Ford Sticks to Plan Despite Gas Prices Slide


Ford Motor's plan to overhaul its North American operations to produce more cars remains unchanged amid recent declines in gas prices, a top executive said on Tuesday.

"In general, if oil prices come down, that will be a good thing," Mark Fields, Ford's president of the Americas, told reporters. "Will that be a direct correlation to helping the industry and the economy? I don't know."

Ford , which posted an $8.7 billion second-quarter net loss, has said a sharp rise in gas prices accelerated a decline in demand for large trucks and SUVs starting in early April.

A decline in gas prices would support consumer confidence, but customers still face job risks, potential financing difficulties with tight credit markets and other factors and it would not change Ford's planning assumptions, Fields said.

Ford has been restructuring in North America to meet increased demand for passenger cars and a drop in demand for larger trucks and SUVs that once were huge sources of profit for the automaker.

Fields said there have been some signs the U.S. pickup truck market was coming back over the past month or two, in part due to merchandising by manufacturers. Truck makers have been offering thousands of dollars in rebates to move the slow-selling vehicles.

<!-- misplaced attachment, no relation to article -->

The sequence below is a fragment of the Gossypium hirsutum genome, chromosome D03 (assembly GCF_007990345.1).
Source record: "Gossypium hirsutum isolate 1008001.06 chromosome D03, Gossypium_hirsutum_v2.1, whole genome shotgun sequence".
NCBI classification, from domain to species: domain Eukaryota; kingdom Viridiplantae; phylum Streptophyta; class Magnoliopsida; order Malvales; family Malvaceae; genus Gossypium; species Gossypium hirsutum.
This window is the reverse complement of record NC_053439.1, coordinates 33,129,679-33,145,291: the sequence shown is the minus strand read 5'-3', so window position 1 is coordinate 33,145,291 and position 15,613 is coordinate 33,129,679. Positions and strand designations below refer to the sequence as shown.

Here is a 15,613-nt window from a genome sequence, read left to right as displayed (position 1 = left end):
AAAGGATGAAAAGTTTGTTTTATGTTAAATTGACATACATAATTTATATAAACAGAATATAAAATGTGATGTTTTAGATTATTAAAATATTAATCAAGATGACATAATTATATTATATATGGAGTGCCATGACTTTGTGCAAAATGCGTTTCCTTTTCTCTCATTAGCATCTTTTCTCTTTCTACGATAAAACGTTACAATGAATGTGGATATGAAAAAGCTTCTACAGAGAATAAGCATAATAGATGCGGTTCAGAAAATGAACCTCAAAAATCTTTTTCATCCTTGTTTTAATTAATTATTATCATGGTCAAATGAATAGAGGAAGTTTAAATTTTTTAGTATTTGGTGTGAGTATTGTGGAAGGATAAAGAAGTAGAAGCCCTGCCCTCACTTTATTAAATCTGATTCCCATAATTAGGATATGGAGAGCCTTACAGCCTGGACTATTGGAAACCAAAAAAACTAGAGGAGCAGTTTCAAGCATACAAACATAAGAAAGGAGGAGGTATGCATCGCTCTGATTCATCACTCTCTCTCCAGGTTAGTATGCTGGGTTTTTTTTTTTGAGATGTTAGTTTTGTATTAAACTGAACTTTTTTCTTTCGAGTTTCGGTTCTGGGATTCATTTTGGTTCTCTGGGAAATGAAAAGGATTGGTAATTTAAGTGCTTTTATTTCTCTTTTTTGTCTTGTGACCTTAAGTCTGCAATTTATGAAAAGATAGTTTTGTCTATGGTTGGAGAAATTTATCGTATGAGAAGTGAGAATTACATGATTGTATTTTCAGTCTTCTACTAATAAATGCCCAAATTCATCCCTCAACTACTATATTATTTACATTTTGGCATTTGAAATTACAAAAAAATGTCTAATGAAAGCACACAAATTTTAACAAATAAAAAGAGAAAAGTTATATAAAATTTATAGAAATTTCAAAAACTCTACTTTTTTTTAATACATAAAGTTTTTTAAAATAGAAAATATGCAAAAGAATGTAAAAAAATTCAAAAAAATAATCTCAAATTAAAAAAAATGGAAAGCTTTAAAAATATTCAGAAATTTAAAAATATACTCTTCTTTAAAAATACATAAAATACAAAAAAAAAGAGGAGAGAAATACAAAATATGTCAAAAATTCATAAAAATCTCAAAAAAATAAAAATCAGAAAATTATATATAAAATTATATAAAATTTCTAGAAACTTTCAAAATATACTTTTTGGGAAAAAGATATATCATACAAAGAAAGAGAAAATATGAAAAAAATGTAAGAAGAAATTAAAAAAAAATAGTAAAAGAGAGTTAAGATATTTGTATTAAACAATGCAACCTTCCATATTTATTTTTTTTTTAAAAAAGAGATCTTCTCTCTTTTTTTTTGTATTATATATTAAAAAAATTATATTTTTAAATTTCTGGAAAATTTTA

Ford, which is launching a new version of its top-selling F-150 pickup truck later in 2008, expects to maintain its share of the market, though the overall market continues to shrink. The launch was delayed by two months due to slack sales of the current model.

Ford is not yet sure whether it will have to offer cash on its new F-150 truck, Fields said. With U.S. auto sales falling to a 16-year low in July, Ford and the rest of the market has continued to reel from the impact of tight credit markets and high gas prices.

Earlier this year, Ford abandoned a longstanding goal of returning to profitability in 2009. It has not set a new target year for returning to profitability. "Our profitability will return when the economy starts turning," Fields said.

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